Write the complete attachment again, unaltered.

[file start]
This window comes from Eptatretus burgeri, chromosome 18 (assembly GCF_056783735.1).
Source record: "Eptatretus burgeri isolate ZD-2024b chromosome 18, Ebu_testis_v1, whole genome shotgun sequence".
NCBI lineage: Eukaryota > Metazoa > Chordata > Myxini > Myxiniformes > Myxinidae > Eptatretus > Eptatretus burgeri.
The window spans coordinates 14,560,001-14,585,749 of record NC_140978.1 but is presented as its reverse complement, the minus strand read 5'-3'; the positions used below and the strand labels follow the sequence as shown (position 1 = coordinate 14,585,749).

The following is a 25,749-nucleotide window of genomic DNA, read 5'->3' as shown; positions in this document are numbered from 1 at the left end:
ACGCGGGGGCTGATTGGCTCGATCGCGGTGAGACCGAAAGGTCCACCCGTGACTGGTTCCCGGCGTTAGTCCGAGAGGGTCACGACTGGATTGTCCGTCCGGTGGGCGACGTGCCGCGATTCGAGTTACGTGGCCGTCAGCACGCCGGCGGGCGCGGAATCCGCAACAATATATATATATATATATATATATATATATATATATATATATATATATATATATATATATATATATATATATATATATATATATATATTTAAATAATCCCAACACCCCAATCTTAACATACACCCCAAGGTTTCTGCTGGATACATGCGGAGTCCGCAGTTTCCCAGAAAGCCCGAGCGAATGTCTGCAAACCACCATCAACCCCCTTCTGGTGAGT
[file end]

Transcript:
This window comes from Eptatretus burgeri, chromosome 18 (assembly GCF_056783735.1).
Source record: "Eptatretus burgeri isolate ZD-2024b chromosome 18, Ebu_testis_v1, whole genome shotgun sequence".
NCBI lineage: Eukaryota > Metazoa > Chordata > Myxini > Myxiniformes > Myxinidae > Eptatretus > Eptatretus burgeri.
The window spans coordinates 14,560,001-14,585,749 of record NC_140978.1 but is presented as its reverse complement, the minus strand read 5'-3'; the positions used below and the strand labels follow the sequence as shown (position 1 = coordinate 14,585,749).

The following is a 25,749-nucleotide window of genomic DNA, read 5'->3' as shown; positions in this document are numbered from 1 at the left end:
ACGCGGGGGCTGATTGGCTCGATCGCGGTGAGACCGAAAGGTCCACCCGTGACTGGTTCCCGGCGTTAGTCCGAGAGGGTCACGACTGGATTGTCCGTCCGGTGGGCGACGTGCCGCGATTCGAGTTACGTGGCCGTCAGCACGCCGGCGGGCGCGGAATCCGCAACAATATATATATATATATATATATATATATATATATATATATATATATATATATATATATATATATATATATATATATATATATATATATTTAAATAATCCCAACACCCCAATCTTAACATACACCCCAAGGTTTCTGCTGGATACATGCGGAGTCCGCAGTTTCCCAGAAAGCCCGAGCGAATGTCTGCAAACCACCATCAACCCCCTTCTGGTGAGT